In class the question was asked about whether to include the 0/1 switch for objective function. It does not really matter. Easiest is to remove it because only one objective function is now being used.

When you submit the code, make sure that you include object code and the script. For this assignment, you can submit object code or source code where the script includes compilation, as long as it produces output on the capital machines in less than 5 minutes.

If your code from either assignment is running correctly, then this is an easy 10 points!

Part 2: Problem Characteristics

The core of the portfolio will be a model that predicts which solver should find the best solution in five minutes on a problem with particular characteristic values. That means that we need to know the characteristic values for all problems in the training and testing sets.

We have the characteristic values for the 52 instances from assignment 4. To support the testing phase, you will need to provide code to compute your characteristic on a given problem instance. The code should run on the capital machines, be named compute-characteristic and take as input a timetabling problem instance (the .crs file and the .stu file). It should output a single value -- the value of your characteristic for this instance. So we will run your code on the command line, as in the prior assignments with a single command as in:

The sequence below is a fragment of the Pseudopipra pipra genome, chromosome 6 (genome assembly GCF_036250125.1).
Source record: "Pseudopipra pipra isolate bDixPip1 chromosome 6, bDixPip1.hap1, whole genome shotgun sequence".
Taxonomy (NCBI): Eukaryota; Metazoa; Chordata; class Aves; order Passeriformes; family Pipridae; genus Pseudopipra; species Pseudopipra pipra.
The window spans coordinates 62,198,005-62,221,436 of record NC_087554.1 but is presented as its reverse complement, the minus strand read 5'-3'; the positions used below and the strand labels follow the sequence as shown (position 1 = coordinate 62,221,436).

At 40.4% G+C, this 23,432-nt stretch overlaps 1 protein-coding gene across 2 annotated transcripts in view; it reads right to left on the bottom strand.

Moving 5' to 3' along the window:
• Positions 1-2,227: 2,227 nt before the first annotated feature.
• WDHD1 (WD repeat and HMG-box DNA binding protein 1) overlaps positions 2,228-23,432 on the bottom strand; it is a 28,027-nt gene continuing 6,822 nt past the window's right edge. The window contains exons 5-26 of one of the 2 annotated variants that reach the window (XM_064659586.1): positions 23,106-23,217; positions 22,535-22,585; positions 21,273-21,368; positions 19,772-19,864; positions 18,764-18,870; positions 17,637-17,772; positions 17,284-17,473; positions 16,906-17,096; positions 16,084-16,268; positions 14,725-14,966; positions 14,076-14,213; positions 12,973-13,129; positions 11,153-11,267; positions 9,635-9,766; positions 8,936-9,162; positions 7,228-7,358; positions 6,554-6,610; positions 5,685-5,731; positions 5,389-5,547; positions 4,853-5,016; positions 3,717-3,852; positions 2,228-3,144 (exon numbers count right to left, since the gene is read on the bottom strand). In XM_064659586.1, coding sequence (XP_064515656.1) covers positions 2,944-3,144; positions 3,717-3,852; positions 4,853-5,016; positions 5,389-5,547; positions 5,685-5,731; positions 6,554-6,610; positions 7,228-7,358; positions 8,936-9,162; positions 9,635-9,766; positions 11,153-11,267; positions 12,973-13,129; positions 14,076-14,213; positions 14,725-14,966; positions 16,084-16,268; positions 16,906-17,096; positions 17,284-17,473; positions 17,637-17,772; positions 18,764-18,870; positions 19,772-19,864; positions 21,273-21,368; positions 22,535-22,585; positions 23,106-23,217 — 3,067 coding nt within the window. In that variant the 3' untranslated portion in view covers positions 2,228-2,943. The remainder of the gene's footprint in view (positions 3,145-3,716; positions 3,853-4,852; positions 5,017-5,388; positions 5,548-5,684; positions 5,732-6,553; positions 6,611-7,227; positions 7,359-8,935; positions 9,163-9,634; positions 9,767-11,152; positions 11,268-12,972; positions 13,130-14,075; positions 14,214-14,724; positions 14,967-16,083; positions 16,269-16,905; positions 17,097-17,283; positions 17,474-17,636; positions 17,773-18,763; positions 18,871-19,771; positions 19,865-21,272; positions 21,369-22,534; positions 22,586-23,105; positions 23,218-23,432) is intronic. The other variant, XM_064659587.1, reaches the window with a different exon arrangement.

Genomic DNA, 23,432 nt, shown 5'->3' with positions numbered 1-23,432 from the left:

$ compute-characteristic instance1.crs instance1.stu
Output should be sent to standard out. You should create a script that makes this self contained; the script can compile and run a program in another language.

You have the choice of submitting code for the same characteristic as in assignment 4 or a different one if you prefer. If you submit a different one, then you need to provide a new csv file for the instances from assignment 4 and a text description.

Extra credit [5 points] If you have an idea for an additional characteristic, you can submit it by the due date for Part 2 (no late period). You need to submit both the code for computing it and a csv file.

Part 3: The Learned Model